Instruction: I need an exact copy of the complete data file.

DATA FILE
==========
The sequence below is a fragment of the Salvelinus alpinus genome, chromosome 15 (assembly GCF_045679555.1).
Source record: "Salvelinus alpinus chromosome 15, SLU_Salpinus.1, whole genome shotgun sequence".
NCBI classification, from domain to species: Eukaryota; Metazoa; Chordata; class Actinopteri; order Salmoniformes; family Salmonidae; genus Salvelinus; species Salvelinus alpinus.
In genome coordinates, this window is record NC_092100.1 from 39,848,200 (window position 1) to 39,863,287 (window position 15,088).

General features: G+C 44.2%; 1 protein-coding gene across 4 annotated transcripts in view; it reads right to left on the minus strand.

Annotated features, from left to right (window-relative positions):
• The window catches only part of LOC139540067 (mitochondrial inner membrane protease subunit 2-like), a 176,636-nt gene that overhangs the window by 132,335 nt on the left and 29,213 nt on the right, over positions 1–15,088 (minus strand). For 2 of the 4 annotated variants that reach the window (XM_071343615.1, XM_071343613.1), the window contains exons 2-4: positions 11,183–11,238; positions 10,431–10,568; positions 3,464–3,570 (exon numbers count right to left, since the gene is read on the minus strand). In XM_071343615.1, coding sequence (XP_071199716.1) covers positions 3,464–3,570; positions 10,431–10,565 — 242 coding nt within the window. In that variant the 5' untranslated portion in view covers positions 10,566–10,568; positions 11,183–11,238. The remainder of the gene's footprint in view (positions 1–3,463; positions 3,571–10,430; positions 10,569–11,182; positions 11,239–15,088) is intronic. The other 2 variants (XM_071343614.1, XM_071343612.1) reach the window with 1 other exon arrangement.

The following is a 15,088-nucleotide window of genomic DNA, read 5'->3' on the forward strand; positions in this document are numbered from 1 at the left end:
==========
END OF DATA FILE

The sequence below is a fragment of the Salvelinus alpinus genome, chromosome 15 (assembly GCF_045679555.1).
Source record: "Salvelinus alpinus chromosome 15, SLU_Salpinus.1, whole genome shotgun sequence".
NCBI classification, from domain to species: Eukaryota; Metazoa; Chordata; class Actinopteri; order Salmoniformes; family Salmonidae; genus Salvelinus; species Salvelinus alpinus.
In genome coordinates, this window is record NC_092100.1 from 39,848,200 (window position 1) to 39,863,287 (window position 15,088).

General features: G+C 44.2%; 1 protein-coding gene across 4 annotated transcripts in view; it reads right to left on the minus strand.

Annotated features, from left to right (window-relative positions):
• The window catches only part of LOC139540067 (mitochondrial inner membrane protease subunit 2-like), a 176,636-nt gene that overhangs the window by 132,335 nt on the left and 29,213 nt on the right, over positions 1–15,088 (minus strand). For 2 of the 4 annotated variants that reach the window (XM_071343615.1, XM_071343613.1), the window contains exons 2-4: positions 11,183–11,238; positions 10,431–10,568; positions 3,464–3,570 (exon numbers count right to left, since the gene is read on the minus strand). In XM_071343615.1, coding sequence (XP_071199716.1) covers positions 3,464–3,570; positions 10,431–10,565 — 242 coding nt within the window. In that variant the 5' untranslated portion in view covers positions 10,566–10,568; positions 11,183–11,238. The remainder of the gene's footprint in view (positions 1–3,463; positions 3,571–10,430; positions 10,569–11,182; positions 11,239–15,088) is intronic. The other 2 variants (XM_071343614.1, XM_071343612.1) reach the window with 1 other exon arrangement.

The following is a 15,088-nucleotide window of genomic DNA, read 5'->3' on the forward strand; positions in this document are numbered from 1 at the left end: